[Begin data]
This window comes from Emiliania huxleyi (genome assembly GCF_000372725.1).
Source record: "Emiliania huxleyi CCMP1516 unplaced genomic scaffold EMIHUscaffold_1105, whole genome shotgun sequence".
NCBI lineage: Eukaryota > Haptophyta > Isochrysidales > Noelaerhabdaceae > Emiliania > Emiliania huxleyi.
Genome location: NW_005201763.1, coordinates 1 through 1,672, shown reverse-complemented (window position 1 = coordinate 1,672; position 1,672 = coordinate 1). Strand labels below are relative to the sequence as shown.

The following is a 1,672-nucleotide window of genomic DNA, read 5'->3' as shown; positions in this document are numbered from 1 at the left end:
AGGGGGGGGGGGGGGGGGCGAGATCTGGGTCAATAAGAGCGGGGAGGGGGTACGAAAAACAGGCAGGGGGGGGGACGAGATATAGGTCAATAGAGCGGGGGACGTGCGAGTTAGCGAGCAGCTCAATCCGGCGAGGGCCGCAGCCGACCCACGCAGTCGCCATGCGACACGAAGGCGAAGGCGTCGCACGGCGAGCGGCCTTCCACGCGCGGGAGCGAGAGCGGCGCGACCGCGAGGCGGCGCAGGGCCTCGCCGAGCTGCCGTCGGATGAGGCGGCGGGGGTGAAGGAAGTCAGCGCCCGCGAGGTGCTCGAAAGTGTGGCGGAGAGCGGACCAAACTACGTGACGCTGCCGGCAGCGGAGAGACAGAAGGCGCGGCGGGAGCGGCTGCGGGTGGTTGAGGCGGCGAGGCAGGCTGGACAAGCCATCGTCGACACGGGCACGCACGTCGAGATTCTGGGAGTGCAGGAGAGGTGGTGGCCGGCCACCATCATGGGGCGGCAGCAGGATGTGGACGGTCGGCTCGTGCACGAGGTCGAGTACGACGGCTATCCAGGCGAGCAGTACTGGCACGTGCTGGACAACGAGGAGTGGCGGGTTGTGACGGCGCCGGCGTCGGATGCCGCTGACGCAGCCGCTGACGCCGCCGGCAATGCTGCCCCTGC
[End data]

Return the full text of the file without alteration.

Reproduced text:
This window comes from Emiliania huxleyi (genome assembly GCF_000372725.1).
Source record: "Emiliania huxleyi CCMP1516 unplaced genomic scaffold EMIHUscaffold_1105, whole genome shotgun sequence".
NCBI lineage: Eukaryota > Haptophyta > Isochrysidales > Noelaerhabdaceae > Emiliania > Emiliania huxleyi.
Genome location: NW_005201763.1, coordinates 1 through 1,672, shown reverse-complemented (window position 1 = coordinate 1,672; position 1,672 = coordinate 1). Strand labels below are relative to the sequence as shown.

The following is a 1,672-nucleotide window of genomic DNA, read 5'->3' as shown; positions in this document are numbered from 1 at the left end:
AGGGGGGGGGGGGGGGGGCGAGATCTGGGTCAATAAGAGCGGGGAGGGGGTACGAAAAACAGGCAGGGGGGGGGACGAGATATAGGTCAATAGAGCGGGGGACGTGCGAGTTAGCGAGCAGCTCAATCCGGCGAGGGCCGCAGCCGACCCACGCAGTCGCCATGCGACACGAAGGCGAAGGCGTCGCACGGCGAGCGGCCTTCCACGCGCGGGAGCGAGAGCGGCGCGACCGCGAGGCGGCGCAGGGCCTCGCCGAGCTGCCGTCGGATGAGGCGGCGGGGGTGAAGGAAGTCAGCGCCCGCGAGGTGCTCGAAAGTGTGGCGGAGAGCGGACCAAACTACGTGACGCTGCCGGCAGCGGAGAGACAGAAGGCGCGGCGGGAGCGGCTGCGGGTGGTTGAGGCGGCGAGGCAGGCTGGACAAGCCATCGTCGACACGGGCACGCACGTCGAGATTCTGGGAGTGCAGGAGAGGTGGTGGCCGGCCACCATCATGGGGCGGCAGCAGGATGTGGACGGTCGGCTCGTGCACGAGGTCGAGTACGACGGCTATCCAGGCGAGCAGTACTGGCACGTGCTGGACAACGAGGAGTGGCGGGTTGTGACGGCGCCGGCGTCGGATGCCGCTGACGCAGCCGCTGACGCCGCCGGCAATGCTGCCCCTGC